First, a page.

3 Ways Obamacare Is Changing How A Hospital Cares For Patients : Planet Money For the first time, doctors have a financial incentive to keep patients out of the hospital. That's leading to some interesting changes.

3 Ways Obamacare Is Changing How A Hospital Cares For Patients

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We've heard a lot about how the Affordable Care Act has affect the insurance side of the health care world. But there are potentially big changes happening behind the scenes at hospitals, as well. And these changes could transform the way doctors and nurses care for us. It's the part of the law that's meant to rein in the nation's exploding health care costs. And it's doing it by creating hundreds of little experiments in which hospitals around the country have volunteered to participate.

Lisa Chow, of NPR's Planet Money Team, went to one hospital in Ohio where doctors are preparing for a new way of doing business.

LISA CHOW, BYLINE: Michael Firstenberg is a heart surgeon at Summa Akron City Hospital. And like a lot of doctors, he knows there's something a little funny about the way he gets paid. If a patient comes in for a bypass operation, Dr. Firstenberg earns a certain amount of money for the hospital.

DR. MICHAEL FIRSTENBERG: However, if that patient that night has to go back for bleeding, then I get paid for that procedure as well. And everybody is happy because look at all the revenue I'm generating, independent of the quality.

CHOW: Ken Berkovitz is a cardiologist at the hospital.

DR. KEN BERKOVITZ: Everybody in the health care system gets rewarded for doing more, rather than rewarded for doing the right thing.

CHOW: And more is expensive. But how do you create a less expensive system that still provides good care? To test one possible answer, the federal government, starting January 1st is changing the way Medicare pays this hospital and these doctors. Rather than paying for that bypass operation and then paying again for bleeding, Medicare will pay one lump sum upfront to cover not only the surgery, but any complications that occur after surgery - that's it. If the patient doesn't have any complications within 30 days of being discharged from the hospital, the doctors could actually make more money than they do today, but they stand to lose money if there are lots of problems after surgery.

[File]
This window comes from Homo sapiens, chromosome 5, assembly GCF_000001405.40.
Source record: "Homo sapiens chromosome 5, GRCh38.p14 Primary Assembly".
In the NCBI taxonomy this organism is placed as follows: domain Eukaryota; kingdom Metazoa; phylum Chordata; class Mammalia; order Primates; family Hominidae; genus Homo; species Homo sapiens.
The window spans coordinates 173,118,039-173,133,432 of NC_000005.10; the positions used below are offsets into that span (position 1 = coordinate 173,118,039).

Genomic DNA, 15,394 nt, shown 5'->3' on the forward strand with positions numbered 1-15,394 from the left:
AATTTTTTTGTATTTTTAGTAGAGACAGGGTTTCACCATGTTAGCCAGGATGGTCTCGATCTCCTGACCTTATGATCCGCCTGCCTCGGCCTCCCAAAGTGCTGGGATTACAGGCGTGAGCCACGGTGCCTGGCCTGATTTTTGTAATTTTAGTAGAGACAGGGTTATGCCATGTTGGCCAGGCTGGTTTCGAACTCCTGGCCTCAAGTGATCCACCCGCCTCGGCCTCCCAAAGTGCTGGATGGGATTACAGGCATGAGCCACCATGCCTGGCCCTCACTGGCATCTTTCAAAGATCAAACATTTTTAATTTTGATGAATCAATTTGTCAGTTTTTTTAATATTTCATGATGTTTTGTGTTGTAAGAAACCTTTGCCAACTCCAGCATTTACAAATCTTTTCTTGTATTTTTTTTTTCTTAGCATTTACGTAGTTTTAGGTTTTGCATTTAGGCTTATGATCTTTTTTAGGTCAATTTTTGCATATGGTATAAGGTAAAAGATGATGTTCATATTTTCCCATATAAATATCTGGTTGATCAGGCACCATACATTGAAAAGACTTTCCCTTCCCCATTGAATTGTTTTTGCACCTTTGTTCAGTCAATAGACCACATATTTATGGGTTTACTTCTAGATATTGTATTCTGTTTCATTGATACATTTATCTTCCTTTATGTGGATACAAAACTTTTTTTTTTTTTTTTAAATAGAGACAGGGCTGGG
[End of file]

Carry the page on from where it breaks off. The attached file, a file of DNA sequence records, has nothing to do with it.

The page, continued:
This shift in how providers get paid is changing a lot about the way things are done here at Summa Akron City Hospital. Change number one, the checklist.

ERIC ESPINAL: All our open heart surgery patient have this.

CHOW: I'm flowing Eric Espinal, a surgeon, as he does his morning rounds. And this piece of paper he's showing me, it's a pretty old and simple idea. Did the patient get her antibiotics on time? Check. Did the catheter come out on time? Check.

ESPINAL: All that is listed here.

CHOW: Research has long shown that documenting simple steps can significantly reduce medical error. And yet hospitals have a hard time implementing checklists, because doctors don't really like them.

ESPINAL: I got to admit, as a physician, when we came up with this, I kind of felt a little silly for the first few weeks following a sort of checklist or menu.

CHOW: But Espinal says, pilots and NASCAR drivers use checklists. They reduce complications, better for patients and, now, better for the bottom line. Change number two is a change in culture. In the old world, Medicare pays the hospital separately from the surgeon, separately from the anesthesiologist. In the new world, as this hospital, Medicare will pay the entire team together, which encourages more collaboration because now everyone shares in the savings or costs of the surgery.

Ken Berkovitz says this change hasn't been easy for everyone.

BERKOVITZ: Physicians are a dedicated, strong-willed independent lot, and many of them went into the practice of medicine because traditionally you've been able to be the captain of your ship, and that's not always equated to good care.

CHOW: So changes number one and two deal with hospital staff. Change number three involves patients, specifically what happens in the month after their leave the hospital.

ESPINAL: How's her activity level? Does she get up and walk?

CHOW: Back on the floor, where patients are recovering from heart surgery, Eric Espinal asks about one patient. She's 63 years old who is about to be discharged. Now, in the old world, it didn't really matter if that patient came back. The doctors would still get paid. In the new world, once they discharge you, they've got to make sure you stay healthy, Even when you're home.

Which, in this patient's case, means having a nurse visit to check her incision, listen to her heart and lungs. Espinal turns to Julie Whitehurst (ph) , the discharge nurse.

ESPINAL: So is the plan for home done?

JULIE WHITEHURST: She's refusing home care. She doesn't want anything to do with it. I tried to talk her into it for eight days now. I can't force her to have it.

CHOW: All of the checklists, teamwork and amped up follow-up care may not help patients like these, some of the most costly to the system. And this gets to an issue that doctors here say Obamacare hasn't addressed. While the law created hundreds of experiments to change the way doctors and hospitals provide their services, it doesn't done nearly as much to change the way patients consume these services.

As hard as it is to change the culture in hospitals, it's even harder to change the culture of us, the patients. Lisa Chow, NPR News.

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